Sustained by durable equipment and construction investments and a modest rebound in exports, we see a faster GDP growth of 6.6% in Q4, accelerating further in 2019. Higher dollar remittances in Q4 should likewise support consumption and should somehow buffer the contractionary spending effect of inflation, unless the Bangko Sentral ng Pilipinas (BSP) allows significant appreciation of the peso. With the peaking of inflation in September-October, we think the Monetary Board’s (MB) latest policy rate hike of 25 bps on November 15 will be the last until next year, even if the Fed continues its hiking cycle.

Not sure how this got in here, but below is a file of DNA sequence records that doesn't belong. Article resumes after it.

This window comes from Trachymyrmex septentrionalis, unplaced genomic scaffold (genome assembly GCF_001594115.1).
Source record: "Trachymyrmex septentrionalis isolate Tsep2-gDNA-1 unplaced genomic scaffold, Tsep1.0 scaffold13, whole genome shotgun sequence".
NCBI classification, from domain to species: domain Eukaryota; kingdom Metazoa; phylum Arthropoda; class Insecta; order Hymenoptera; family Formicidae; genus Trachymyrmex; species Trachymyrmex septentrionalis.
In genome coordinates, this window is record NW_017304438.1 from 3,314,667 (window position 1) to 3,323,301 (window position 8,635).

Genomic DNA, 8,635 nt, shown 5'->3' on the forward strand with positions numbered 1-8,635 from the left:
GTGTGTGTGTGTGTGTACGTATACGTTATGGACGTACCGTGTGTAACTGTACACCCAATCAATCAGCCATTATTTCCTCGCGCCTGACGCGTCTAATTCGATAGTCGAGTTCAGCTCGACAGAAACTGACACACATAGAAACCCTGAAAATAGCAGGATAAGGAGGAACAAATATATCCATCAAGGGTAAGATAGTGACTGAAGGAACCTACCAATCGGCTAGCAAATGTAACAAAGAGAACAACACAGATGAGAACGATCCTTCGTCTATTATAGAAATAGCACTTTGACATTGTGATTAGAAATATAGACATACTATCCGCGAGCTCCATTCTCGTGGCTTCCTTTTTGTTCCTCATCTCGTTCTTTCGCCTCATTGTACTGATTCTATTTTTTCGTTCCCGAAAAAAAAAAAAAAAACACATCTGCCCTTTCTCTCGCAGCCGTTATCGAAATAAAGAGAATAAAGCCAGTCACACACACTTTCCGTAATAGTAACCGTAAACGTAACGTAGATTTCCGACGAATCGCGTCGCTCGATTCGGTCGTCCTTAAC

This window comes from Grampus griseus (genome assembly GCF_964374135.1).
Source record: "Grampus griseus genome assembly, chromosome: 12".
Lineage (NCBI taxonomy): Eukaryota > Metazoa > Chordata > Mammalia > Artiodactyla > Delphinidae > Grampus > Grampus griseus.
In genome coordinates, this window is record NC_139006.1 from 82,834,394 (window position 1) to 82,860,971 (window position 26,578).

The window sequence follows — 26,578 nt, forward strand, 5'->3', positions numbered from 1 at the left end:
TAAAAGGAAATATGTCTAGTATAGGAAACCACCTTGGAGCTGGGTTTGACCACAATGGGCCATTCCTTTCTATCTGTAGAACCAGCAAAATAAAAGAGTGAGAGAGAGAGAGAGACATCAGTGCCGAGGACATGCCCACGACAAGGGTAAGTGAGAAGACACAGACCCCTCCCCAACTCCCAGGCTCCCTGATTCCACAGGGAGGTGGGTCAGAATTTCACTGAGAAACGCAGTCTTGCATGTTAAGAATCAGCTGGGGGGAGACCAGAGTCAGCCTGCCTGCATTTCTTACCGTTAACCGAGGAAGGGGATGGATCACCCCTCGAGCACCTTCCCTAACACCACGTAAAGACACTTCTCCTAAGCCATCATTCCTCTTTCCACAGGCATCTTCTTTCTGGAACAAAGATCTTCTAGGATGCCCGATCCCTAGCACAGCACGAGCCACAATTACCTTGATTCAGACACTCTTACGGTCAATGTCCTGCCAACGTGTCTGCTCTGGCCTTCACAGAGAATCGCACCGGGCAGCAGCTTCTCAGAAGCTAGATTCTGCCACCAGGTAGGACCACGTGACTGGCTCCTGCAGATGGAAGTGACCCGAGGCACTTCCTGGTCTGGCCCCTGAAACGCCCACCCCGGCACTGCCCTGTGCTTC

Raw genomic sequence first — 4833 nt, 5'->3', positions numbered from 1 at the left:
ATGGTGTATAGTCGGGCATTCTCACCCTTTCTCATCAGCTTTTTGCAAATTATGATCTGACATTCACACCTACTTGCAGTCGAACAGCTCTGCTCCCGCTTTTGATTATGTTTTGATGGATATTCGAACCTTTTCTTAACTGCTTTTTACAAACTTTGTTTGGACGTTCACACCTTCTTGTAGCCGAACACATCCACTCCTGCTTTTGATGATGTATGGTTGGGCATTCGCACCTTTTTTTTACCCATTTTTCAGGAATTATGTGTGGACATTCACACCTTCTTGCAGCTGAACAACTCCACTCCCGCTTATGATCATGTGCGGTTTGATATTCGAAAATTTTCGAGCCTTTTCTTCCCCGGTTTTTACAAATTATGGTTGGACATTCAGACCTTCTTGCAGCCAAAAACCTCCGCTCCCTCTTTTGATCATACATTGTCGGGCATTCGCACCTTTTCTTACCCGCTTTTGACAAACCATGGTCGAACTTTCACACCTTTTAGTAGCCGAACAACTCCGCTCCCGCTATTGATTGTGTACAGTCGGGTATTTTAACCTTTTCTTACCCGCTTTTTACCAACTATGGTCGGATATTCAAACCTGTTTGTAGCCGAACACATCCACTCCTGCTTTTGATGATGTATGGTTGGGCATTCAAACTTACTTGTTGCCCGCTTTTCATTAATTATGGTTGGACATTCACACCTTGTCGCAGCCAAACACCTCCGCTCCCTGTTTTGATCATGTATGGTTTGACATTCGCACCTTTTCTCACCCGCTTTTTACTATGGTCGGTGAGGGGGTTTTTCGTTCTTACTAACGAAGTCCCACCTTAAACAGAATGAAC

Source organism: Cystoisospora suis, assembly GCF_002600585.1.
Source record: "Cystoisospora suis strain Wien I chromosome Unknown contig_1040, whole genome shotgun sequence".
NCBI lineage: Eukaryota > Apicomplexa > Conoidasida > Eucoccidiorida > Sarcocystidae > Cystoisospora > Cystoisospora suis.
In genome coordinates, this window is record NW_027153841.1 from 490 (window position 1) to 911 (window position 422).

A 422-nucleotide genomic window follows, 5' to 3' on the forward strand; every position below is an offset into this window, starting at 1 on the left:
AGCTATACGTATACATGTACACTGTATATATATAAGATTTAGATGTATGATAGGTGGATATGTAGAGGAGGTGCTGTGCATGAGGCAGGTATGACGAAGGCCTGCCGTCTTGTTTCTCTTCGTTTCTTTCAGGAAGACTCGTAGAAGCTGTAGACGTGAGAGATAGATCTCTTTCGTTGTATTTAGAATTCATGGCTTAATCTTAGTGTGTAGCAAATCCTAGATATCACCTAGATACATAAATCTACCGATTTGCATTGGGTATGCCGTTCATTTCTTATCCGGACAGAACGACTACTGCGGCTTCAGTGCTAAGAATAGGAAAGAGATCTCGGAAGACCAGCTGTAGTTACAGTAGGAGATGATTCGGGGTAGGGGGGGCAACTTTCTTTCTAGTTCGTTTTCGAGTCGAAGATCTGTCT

With crude oil plunging into bear territory and food prices heading south, the inflation outlook both here and abroad has brightened and makes bonds (especially in the Philippines) more attractive. Corporate bond issuances will then wait for days in 2019, while ROPs may recover its allure if the Philippine economy rebounds as expected, and stabilizes or lowers its balance of trade deficits.
External (policy uncertainties with mixed US mid-term results, US Fed rate hikes) and domestic (elevated inflation, moderate Q3 earnings) factors provide headwinds to a definitive resumption of PSEi’s upward trend, which would come only in 2019, likely before the mid-term elections and better economic growth recovering to a 7% trajectory.